For me, one of the highlights of the research I undertook with Dr Higgins was the discovery of where and when exactly Tolkien delivered the talk. In the original edition of ‘A Secret Vice’ Christopher Tolkien noted that the manuscript of ‘A Secret Vice’ appeared ‘without date or indication of the occasion of its delivery’ (Monsters and the Critics, p. 3), and he dated the essay to 1931 based on its reference to the July 1930 Esperanto Congress in Oxford as taking place ‘a year or more ago’. The impressive Tolkien Chronology by Scull and Hammond (2006) did not manage to uncover any further information either, so we had nearly given up hope, especially after a prolonged period of research in various Oxford clubs and societies. However, good old fashioned sleuth-work eventually uncovered that Tolkien delivered this paper for the Johnson Society, Pembroke College, on 29th November 1931. It was a real joy to find out that a lengthy report from that evening survived in the Johnson Society minutes (now reproduced in the book) and to discover more about Tolkien’s relationship with the society. To add even a small detail to Tolkien’s biographical information is no small feat, and I won’t forget the moment of discovery!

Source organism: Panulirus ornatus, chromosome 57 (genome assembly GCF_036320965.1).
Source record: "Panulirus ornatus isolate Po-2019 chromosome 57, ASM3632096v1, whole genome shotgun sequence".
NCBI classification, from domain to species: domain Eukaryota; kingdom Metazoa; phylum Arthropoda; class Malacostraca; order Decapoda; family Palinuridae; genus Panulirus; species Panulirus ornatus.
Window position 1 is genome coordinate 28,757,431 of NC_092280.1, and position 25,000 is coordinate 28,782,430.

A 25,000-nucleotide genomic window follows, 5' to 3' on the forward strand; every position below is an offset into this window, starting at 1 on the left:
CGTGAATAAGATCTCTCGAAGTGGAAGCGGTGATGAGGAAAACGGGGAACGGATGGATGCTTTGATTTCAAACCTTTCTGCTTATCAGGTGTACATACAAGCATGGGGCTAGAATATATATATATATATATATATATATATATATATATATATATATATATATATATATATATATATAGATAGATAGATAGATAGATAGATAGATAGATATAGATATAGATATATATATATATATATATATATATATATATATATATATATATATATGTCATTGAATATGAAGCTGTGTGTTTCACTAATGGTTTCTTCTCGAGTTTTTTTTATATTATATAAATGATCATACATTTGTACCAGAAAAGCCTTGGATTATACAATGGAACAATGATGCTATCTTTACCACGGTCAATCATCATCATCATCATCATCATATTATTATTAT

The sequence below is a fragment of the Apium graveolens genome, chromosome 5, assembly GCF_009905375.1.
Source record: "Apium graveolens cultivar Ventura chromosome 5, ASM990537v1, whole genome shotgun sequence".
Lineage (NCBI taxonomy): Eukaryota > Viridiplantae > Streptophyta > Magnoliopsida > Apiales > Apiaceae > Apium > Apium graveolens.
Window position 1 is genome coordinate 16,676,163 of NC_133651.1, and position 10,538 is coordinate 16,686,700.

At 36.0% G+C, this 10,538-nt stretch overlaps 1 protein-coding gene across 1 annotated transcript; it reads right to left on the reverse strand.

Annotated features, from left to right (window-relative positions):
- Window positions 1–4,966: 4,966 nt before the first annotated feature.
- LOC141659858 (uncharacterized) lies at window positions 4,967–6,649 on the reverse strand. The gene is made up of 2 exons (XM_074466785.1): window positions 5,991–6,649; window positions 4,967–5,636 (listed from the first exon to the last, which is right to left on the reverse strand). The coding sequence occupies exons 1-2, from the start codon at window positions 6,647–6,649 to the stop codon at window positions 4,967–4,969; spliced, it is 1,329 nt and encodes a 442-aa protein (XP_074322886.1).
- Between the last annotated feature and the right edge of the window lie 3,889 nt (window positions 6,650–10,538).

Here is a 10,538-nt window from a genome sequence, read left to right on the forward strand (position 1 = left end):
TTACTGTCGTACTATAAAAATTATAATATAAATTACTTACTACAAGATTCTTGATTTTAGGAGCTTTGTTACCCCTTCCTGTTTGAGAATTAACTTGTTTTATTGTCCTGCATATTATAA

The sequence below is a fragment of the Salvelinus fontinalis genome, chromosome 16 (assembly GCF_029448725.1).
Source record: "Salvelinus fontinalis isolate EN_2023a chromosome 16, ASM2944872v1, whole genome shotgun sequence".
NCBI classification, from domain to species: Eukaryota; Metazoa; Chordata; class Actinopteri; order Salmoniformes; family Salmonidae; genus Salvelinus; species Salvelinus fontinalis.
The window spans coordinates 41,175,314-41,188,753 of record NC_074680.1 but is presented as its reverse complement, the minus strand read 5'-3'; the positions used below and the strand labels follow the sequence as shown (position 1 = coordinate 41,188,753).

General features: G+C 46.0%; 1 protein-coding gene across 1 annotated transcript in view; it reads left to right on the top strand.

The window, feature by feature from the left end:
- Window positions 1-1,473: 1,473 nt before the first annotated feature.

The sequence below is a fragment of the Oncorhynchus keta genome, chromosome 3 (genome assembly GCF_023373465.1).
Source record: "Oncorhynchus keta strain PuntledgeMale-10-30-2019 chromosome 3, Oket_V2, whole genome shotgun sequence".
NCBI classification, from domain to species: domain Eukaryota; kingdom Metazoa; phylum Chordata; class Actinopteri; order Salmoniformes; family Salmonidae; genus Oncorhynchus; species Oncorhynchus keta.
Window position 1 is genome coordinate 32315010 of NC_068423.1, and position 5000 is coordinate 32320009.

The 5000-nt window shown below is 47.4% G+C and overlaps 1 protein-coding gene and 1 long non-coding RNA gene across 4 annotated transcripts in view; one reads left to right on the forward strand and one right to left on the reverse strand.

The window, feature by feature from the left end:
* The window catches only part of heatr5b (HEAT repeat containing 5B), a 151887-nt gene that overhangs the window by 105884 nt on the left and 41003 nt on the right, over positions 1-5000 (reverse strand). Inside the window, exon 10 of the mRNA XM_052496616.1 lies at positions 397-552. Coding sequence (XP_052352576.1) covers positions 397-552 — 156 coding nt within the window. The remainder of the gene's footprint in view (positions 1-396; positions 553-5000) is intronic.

What is more, both Andrew and I had the opportunity to present to the world our particular Tolkien finds (our “babies”) about which we were excited for a long time. For me, this was the brief essay on ‘Phonetic Symbolism’. I had discovered this little gem while doing my PhD research back in 2003, and I had worked on transcribing it for years after that (Tolkien’s handwriting, characteristically, starts very elegantly and gradually disintegrates into rushed jottings). I had referred to this essay in my book, Tolkien, Race and Cultural History (Palgrave Macmillan, 2008, pp. 88-9), but a request to reproduce it as an appendix was not granted to me back then (and I can definitely appreciate why – the essay stands in a much better place now, among Tolkien’s other related works). This essay is, for me, an important stage in the development of Tolkien’s linguistic ideas, and is quite bold in shaking the waters of contemporary scholarship, especially on philology and the causes of sound shift.